• Once the shared objective is determined, a well-functioning team identifies key participants based on their experience with the client and their knowledge of the information germane to the presentation. Once the team has been selected, roles need to be assigned.
  • The facilitator is essential for keeping the meeting on track and making sure the team achieves its objective. If the facilitator senses restlessness in the room or a lack of engagement, it is his job to deal with it. He can ask a question or present an assumption
  • The facilitator should make sure the client’s questions are answered immediately.
  • More than any other technique for team presenting, the ability to listen to one another and to the client will give you the greatest result.
  • When two people present together, you have to create a physical relationship between them. You must determine the distance between them, their orientation toward the client, and what space they occupy. The distance between people conveys important clues about how much they like each other and how well they work together.
  • Preferred distance between standing individuals is roughly an arm’s length apart. As one person speaks, the other should angle her body to face the speaker, with both leaving their chests slightly open to the audience. Once you’ve mastered the easy stance together and would like to be more dramatic, practice moving with your partner.
  • Position team members when they are seated. Participants sit next to one other on the same side of the table or around the corner from one another. The client can easily make an assessment of how engaged the listen’s are when team members are seated together. The proximity to one another also implies collegiality and cooperation.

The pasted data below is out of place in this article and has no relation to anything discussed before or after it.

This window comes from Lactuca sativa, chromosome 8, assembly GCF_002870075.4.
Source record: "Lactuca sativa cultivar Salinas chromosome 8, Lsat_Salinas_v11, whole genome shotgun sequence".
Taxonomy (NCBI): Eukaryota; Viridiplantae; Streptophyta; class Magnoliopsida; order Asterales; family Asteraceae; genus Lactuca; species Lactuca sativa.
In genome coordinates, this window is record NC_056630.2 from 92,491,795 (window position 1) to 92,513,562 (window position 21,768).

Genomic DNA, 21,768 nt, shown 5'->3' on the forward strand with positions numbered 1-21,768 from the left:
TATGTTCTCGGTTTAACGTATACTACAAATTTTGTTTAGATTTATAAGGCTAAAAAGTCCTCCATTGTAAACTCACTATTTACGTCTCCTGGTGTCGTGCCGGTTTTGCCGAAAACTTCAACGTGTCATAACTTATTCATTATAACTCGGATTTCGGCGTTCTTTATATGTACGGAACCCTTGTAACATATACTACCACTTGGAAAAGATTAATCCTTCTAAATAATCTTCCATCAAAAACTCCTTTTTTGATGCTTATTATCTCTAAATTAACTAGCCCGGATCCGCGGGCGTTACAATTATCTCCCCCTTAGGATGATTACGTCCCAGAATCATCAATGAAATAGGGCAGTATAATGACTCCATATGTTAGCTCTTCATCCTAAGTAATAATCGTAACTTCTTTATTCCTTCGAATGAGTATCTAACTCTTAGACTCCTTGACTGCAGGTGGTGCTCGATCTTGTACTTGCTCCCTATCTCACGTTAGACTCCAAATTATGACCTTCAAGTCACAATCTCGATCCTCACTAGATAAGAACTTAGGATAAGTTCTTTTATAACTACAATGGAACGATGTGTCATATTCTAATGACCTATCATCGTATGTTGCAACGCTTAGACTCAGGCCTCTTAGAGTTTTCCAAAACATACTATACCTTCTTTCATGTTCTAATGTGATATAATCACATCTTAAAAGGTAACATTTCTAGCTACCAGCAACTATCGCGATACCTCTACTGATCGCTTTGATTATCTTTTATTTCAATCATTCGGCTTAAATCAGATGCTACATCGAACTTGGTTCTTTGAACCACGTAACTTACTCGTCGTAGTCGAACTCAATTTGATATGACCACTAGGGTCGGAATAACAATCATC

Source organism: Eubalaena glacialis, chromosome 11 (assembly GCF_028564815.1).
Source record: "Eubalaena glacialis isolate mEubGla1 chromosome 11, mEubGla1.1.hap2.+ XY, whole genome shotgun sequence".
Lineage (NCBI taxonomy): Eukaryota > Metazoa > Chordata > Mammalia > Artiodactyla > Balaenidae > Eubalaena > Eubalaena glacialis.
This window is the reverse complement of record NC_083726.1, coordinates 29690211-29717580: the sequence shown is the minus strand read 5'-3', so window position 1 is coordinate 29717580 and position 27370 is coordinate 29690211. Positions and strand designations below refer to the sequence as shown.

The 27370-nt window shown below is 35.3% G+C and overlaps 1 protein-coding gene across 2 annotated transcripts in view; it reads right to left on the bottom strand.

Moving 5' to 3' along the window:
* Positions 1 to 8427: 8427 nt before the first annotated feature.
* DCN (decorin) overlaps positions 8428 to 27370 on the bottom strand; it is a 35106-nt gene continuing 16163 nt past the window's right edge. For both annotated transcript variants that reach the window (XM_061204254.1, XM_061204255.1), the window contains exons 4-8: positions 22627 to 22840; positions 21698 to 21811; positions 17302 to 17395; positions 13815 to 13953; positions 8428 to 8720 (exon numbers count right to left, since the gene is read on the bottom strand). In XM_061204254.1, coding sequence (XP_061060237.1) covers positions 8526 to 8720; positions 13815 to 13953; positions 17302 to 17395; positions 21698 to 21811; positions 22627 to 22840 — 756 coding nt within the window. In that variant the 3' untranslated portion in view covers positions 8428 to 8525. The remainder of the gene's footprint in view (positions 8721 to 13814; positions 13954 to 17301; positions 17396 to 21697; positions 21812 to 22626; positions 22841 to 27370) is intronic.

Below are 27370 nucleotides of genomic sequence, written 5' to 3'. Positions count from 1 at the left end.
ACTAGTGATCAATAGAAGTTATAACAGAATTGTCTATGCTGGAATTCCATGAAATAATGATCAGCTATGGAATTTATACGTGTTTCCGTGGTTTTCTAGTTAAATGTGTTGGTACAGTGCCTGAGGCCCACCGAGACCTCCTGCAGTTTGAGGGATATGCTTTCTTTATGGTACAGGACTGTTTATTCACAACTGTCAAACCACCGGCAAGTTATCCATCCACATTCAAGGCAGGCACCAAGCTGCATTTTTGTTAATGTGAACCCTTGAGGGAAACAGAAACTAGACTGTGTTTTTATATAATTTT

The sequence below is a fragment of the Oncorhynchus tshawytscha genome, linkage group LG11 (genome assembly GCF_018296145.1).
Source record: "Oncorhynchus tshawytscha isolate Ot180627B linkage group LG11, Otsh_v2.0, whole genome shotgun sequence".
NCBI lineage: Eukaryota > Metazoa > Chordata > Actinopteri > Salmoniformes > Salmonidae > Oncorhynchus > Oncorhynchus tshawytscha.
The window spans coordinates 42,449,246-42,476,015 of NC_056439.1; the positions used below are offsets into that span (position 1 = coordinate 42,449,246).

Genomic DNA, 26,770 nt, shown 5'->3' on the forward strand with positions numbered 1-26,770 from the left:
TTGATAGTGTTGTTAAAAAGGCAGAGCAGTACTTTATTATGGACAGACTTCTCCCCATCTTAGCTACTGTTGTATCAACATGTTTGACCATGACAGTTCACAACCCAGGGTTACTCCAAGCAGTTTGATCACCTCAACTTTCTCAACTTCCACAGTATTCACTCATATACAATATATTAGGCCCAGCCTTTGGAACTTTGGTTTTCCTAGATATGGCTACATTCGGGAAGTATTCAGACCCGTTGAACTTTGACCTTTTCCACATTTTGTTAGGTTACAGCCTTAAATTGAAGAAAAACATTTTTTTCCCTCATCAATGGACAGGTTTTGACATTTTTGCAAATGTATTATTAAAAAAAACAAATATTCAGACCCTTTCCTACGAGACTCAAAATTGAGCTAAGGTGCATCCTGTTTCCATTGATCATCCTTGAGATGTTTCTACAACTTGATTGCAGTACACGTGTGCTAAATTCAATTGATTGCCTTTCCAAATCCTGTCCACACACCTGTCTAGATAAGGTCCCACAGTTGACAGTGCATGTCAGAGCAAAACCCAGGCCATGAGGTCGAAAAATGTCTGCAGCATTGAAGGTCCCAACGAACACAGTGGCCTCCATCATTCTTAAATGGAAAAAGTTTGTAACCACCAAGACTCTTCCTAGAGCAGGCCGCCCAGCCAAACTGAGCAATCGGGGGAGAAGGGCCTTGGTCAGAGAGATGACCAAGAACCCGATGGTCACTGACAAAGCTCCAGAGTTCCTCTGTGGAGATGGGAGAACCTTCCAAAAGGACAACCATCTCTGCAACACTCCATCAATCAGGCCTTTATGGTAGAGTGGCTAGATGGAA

• When one speaker stops and the next one begins, that is a handoff. With fluid handoff technique, you don’t have to structure your presentation so one individual after another speaks for a predetermined length of time.
  • Cue with Your Voice – First, be clear about completing your thought. This will provide a conceptual segue or transition. At the same time, signal your teammate with your voice. When you want him to pick up the conversation, use a downward inflection, conclude your statement, and put a definite period at the end of your phrase or sentence. Trust that your teammate will pick up the presentation without you having to gesture, nod, or ask.
  • Here is the secret that makes for a seamless handoff. The speaker needs to finish her thought by putting a downward inflection at the end of her statement while looking out at the audience.
  • Allow a longer pause when a speaker finishes to relax the pace of the presentation. To pick up the pace and energy of the presentation, leave no pause and have the next person jump in as soon as the speaker finishes.
  • After handing off to a partner, do not look at him or her until after he or she has started speaking.